Population Control and the Powers of Reproductive Freedom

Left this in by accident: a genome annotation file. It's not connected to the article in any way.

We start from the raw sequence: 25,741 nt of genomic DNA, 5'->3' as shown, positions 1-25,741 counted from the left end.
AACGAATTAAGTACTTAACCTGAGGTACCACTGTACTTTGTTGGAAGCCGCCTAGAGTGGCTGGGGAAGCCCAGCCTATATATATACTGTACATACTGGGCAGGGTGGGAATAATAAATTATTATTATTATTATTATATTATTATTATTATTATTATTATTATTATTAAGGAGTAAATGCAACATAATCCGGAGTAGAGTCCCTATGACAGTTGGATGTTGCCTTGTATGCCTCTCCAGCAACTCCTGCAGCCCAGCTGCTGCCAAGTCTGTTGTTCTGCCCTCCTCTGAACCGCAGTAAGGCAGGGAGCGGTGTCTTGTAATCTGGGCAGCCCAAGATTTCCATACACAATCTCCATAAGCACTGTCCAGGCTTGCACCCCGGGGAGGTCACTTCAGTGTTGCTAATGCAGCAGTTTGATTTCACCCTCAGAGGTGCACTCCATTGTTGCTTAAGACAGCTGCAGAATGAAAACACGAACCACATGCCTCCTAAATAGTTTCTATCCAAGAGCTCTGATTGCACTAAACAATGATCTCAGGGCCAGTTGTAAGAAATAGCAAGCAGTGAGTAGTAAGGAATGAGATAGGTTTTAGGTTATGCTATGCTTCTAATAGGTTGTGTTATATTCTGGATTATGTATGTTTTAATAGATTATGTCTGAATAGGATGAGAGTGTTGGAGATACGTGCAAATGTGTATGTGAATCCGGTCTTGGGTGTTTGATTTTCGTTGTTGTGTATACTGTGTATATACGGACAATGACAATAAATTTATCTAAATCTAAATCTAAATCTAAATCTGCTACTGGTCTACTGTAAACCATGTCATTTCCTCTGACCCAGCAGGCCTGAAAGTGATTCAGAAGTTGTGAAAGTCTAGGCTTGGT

This chapter explores the reproductive politics of postwar eugenics and overpopulation concerns, as well as that of a reproductive “freedom” that eventually transcended to a “human right.” Reproductive freedom here is characterized by persuasion rather than force (“Babies by choice and not by chance”)—it is the liberty accorded to all individuals to make an informed decision in the shaping of their own lives and those of their families. Postwar eugenics is often treated as the antithesis of this freedom, as it had been characterized by more coercive tactics such as those employed in Nazi Germany, with similarly illicit eugenics activities being presumed hidden under an innocuous veneer of “population control” in more recent times. The truth, however, is that postwar eugenics remains an open and explicit movement, its discourse inextricable from that of reproductive freedom.
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